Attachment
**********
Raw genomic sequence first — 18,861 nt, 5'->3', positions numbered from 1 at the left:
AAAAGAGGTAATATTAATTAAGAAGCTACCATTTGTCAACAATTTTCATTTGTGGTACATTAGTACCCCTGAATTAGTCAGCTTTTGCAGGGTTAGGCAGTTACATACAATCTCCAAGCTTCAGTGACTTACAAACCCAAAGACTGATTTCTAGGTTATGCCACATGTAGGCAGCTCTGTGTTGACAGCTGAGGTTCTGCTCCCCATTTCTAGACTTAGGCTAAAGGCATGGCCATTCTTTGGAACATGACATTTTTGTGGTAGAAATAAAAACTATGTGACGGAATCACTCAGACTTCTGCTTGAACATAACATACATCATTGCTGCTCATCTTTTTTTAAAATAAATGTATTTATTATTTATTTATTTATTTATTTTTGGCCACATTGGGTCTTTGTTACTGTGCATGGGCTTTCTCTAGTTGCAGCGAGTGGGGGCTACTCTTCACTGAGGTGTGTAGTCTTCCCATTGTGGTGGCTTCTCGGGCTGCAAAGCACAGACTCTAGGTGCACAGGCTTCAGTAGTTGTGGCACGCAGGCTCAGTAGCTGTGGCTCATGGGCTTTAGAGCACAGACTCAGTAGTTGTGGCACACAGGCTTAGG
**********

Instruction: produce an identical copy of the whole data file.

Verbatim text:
Raw genomic sequence first — 18,861 nt, 5'->3', positions numbered from 1 at the left:
AAAAGAGGTAATATTAATTAAGAAGCTACCATTTGTCAACAATTTTCATTTGTGGTACATTAGTACCCCTGAATTAGTCAGCTTTTGCAGGGTTAGGCAGTTACATACAATCTCCAAGCTTCAGTGACTTACAAACCCAAAGACTGATTTCTAGGTTATGCCACATGTAGGCAGCTCTGTGTTGACAGCTGAGGTTCTGCTCCCCATTTCTAGACTTAGGCTAAAGGCATGGCCATTCTTTGGAACATGACATTTTTGTGGTAGAAATAAAAACTATGTGACGGAATCACTCAGACTTCTGCTTGAACATAACATACATCATTGCTGCTCATCTTTTTTTAAAATAAATGTATTTATTATTTATTTATTTATTTATTTTTGGCCACATTGGGTCTTTGTTACTGTGCATGGGCTTTCTCTAGTTGCAGCGAGTGGGGGCTACTCTTCACTGAGGTGTGTAGTCTTCCCATTGTGGTGGCTTCTCGGGCTGCAAAGCACAGACTCTAGGTGCACAGGCTTCAGTAGTTGTGGCACGCAGGCTCAGTAGCTGTGGCTCATGGGCTTTAGAGCACAGACTCAGTAGTTGTGGCACACAGGCTTAGG